What is your evaluation of Iran's stance toward Afghanistan; has it jumped ship or is it naturally acting in favour of its own national interests?

Today as the developments in Afghanistan show that the former government is gone and that the Taliban is taking over the country we will continue to use our 20-year-long relations with the Taliban to stabilize the security and political situation of Afghanistan.

This is both to the benefit of the Afghan nation, and in line with the national interests of Iran.

Sa’dollah Zarei, Andishe Sazan-e Noor Inst. for Strategic Studies

The Taliban has its own incentives for relations with Iran. They would not want to risk alienating this country. Because Iran’s support for the Northern Alliance of anti-Taliban forces played a key role in the toppling of the Taliban, as did its discreet backing of the 2001 US-led NATO invasion; as the Atlantic Council puts it.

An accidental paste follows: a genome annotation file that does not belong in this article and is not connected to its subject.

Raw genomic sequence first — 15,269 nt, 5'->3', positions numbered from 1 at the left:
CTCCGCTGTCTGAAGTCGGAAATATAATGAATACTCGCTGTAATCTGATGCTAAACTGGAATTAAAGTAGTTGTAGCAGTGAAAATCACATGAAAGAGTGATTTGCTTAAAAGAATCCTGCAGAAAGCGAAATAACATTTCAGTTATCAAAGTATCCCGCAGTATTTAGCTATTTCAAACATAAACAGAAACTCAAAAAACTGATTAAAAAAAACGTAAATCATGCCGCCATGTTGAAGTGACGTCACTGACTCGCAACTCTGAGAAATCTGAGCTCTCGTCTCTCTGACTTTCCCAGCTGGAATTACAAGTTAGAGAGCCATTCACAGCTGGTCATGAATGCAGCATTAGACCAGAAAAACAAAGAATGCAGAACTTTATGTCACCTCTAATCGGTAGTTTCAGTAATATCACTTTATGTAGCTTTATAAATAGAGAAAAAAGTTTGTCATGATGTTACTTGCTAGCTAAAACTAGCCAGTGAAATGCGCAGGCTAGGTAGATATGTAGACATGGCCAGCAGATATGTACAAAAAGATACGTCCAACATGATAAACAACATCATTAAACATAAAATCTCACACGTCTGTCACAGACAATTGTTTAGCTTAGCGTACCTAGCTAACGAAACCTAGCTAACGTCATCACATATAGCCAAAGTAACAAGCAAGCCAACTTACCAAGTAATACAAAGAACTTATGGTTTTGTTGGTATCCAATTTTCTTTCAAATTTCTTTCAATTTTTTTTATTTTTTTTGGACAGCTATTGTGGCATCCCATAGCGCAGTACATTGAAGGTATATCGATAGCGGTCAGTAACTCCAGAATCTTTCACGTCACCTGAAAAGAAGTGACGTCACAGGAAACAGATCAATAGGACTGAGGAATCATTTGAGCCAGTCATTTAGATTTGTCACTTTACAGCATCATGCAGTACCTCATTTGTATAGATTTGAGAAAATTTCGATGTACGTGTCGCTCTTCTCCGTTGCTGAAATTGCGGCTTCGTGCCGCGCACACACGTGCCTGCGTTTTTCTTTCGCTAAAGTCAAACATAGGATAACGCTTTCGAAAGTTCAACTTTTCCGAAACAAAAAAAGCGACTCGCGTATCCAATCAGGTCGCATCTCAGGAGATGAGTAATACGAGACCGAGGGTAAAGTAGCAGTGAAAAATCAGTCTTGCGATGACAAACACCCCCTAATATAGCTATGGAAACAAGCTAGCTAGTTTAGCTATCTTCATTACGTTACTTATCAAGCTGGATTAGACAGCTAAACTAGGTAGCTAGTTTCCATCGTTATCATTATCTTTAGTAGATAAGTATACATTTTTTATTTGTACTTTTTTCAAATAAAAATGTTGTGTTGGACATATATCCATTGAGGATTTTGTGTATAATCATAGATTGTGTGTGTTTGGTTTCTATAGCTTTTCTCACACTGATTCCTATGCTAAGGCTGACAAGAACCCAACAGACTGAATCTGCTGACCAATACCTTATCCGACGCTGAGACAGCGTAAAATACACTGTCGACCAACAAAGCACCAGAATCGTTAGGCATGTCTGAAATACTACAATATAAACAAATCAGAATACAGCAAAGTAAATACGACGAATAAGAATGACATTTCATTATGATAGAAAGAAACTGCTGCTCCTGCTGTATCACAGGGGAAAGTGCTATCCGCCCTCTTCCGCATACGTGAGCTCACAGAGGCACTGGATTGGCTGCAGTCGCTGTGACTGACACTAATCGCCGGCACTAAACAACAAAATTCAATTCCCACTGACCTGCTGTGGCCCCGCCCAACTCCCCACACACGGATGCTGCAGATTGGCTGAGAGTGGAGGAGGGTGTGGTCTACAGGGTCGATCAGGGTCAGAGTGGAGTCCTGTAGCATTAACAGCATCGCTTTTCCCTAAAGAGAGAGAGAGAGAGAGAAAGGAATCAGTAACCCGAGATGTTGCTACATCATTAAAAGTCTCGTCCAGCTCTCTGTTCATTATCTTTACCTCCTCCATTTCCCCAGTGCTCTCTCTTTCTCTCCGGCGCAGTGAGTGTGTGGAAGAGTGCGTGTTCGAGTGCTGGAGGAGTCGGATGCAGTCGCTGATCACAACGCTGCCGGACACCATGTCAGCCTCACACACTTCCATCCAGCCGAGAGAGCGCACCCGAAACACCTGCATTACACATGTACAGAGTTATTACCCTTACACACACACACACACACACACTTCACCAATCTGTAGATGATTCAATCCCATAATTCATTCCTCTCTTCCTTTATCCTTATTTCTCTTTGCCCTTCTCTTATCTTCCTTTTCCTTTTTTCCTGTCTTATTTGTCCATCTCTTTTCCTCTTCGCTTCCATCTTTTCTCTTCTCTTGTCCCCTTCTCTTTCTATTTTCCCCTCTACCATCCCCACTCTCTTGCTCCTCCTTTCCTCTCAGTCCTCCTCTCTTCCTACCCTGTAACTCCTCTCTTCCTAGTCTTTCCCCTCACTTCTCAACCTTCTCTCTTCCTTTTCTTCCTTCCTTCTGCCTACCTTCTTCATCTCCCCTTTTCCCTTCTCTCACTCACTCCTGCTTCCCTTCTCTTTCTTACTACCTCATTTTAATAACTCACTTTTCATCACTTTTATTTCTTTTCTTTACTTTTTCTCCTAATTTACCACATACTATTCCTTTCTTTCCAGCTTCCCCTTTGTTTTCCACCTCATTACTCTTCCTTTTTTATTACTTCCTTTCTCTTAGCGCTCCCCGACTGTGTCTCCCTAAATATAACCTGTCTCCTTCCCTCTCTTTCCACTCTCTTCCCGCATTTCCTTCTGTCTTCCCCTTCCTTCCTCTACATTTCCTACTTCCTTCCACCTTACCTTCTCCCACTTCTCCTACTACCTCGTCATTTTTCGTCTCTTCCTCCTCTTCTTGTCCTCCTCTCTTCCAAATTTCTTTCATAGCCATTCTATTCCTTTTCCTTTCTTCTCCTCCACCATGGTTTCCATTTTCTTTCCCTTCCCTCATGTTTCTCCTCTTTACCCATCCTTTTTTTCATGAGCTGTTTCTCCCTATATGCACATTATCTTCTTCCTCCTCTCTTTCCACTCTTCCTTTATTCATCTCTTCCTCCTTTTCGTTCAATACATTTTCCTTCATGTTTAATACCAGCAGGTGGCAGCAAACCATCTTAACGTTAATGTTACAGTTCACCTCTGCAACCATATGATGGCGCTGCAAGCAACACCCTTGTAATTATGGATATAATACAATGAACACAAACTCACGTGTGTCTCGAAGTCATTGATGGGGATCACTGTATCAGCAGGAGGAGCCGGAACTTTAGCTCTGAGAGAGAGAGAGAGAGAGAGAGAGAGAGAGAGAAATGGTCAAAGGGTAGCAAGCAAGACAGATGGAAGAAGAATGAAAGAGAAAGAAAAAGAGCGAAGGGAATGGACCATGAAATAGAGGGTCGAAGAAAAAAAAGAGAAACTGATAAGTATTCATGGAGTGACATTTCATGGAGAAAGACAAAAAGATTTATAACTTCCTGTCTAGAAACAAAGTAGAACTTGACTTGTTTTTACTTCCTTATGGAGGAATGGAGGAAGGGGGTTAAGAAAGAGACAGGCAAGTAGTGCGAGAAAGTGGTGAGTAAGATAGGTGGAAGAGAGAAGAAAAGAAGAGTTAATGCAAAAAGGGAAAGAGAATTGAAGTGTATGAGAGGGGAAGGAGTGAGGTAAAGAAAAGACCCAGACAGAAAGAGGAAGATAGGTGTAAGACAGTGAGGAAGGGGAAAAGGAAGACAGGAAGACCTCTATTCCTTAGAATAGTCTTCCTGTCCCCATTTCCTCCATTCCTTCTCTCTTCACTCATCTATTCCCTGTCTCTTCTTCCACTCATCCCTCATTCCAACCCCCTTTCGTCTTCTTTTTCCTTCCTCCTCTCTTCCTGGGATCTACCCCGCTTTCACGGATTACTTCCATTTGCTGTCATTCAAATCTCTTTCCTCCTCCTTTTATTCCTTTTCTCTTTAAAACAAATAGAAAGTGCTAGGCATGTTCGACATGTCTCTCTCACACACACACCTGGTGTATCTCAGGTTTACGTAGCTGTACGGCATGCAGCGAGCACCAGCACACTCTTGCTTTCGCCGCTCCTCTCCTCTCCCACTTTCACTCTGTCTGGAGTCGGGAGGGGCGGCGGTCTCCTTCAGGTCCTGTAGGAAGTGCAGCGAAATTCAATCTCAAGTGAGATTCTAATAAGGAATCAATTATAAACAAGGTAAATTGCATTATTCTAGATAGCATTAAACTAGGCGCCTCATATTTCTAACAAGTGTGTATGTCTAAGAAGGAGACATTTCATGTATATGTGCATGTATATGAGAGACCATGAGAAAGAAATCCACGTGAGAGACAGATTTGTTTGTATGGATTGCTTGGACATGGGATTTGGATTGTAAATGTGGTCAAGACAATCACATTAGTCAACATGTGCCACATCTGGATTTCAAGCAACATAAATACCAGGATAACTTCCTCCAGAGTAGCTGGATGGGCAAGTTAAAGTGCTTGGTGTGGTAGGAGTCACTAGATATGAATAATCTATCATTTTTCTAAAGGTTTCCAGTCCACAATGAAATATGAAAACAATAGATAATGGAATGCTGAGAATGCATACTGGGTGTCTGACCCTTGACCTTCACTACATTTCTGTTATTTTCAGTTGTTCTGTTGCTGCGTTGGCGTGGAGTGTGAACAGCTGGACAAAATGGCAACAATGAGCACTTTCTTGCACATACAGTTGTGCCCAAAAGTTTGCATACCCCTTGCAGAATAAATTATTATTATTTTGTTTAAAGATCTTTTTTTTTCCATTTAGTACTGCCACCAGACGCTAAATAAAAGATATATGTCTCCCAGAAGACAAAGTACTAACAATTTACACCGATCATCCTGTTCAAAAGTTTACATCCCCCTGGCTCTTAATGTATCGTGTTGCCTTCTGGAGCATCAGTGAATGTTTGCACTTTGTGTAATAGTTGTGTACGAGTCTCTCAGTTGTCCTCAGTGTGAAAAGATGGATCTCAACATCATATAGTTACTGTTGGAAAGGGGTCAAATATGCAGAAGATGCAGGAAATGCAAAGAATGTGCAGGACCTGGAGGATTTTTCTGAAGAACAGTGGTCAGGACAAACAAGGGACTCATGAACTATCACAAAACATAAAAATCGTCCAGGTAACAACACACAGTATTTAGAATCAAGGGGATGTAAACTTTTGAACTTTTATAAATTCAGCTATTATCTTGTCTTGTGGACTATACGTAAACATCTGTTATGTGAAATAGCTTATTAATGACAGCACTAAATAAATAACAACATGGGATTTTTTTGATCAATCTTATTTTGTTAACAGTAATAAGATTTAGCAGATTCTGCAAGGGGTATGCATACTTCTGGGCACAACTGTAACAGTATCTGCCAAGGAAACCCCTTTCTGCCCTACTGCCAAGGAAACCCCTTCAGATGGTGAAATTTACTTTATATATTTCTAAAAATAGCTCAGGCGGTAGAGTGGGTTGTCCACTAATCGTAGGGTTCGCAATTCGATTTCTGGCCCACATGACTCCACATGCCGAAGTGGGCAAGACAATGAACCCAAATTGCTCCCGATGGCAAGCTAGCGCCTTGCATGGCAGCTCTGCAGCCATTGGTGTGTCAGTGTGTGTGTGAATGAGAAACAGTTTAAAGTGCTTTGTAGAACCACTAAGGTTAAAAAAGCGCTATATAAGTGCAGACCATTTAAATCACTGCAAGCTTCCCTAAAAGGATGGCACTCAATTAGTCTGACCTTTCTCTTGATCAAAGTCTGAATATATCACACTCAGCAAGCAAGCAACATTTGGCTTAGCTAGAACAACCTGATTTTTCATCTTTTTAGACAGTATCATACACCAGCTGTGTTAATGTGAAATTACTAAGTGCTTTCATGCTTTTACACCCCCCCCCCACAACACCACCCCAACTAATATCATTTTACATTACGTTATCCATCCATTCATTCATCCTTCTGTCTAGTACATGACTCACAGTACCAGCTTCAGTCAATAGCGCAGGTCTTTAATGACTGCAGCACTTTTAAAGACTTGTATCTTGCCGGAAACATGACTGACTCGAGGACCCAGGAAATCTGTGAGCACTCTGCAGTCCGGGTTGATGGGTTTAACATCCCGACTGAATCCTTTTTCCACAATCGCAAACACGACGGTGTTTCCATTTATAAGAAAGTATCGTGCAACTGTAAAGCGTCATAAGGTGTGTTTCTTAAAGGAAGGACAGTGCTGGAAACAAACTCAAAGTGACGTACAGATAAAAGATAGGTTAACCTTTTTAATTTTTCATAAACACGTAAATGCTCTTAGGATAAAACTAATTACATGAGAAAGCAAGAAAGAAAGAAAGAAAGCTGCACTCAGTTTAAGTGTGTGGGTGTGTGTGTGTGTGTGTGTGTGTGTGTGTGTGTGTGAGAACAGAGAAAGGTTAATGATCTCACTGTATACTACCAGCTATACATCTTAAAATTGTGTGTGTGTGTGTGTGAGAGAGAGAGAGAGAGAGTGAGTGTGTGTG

In short, conflict with Iran is bad for business. The Iran-Afghanistan border includes several lucrative trade routes.

And beyond sectarian differences, both Iran and the Taliban share an ideological antipathy toward the United States and the west in general.

The Americans continued the war for 20 years and 150,000 foreign troops came to Afghanistan and they trained some of their forces here in Afghanistan, but they could not establish security and overcome the Islamic Emirate.

Because when someone enters someone's house and fights there, the owner of the house will fight back as long as he lives.

And if the Americans want to return, the same process of 20 years ago will be repeated.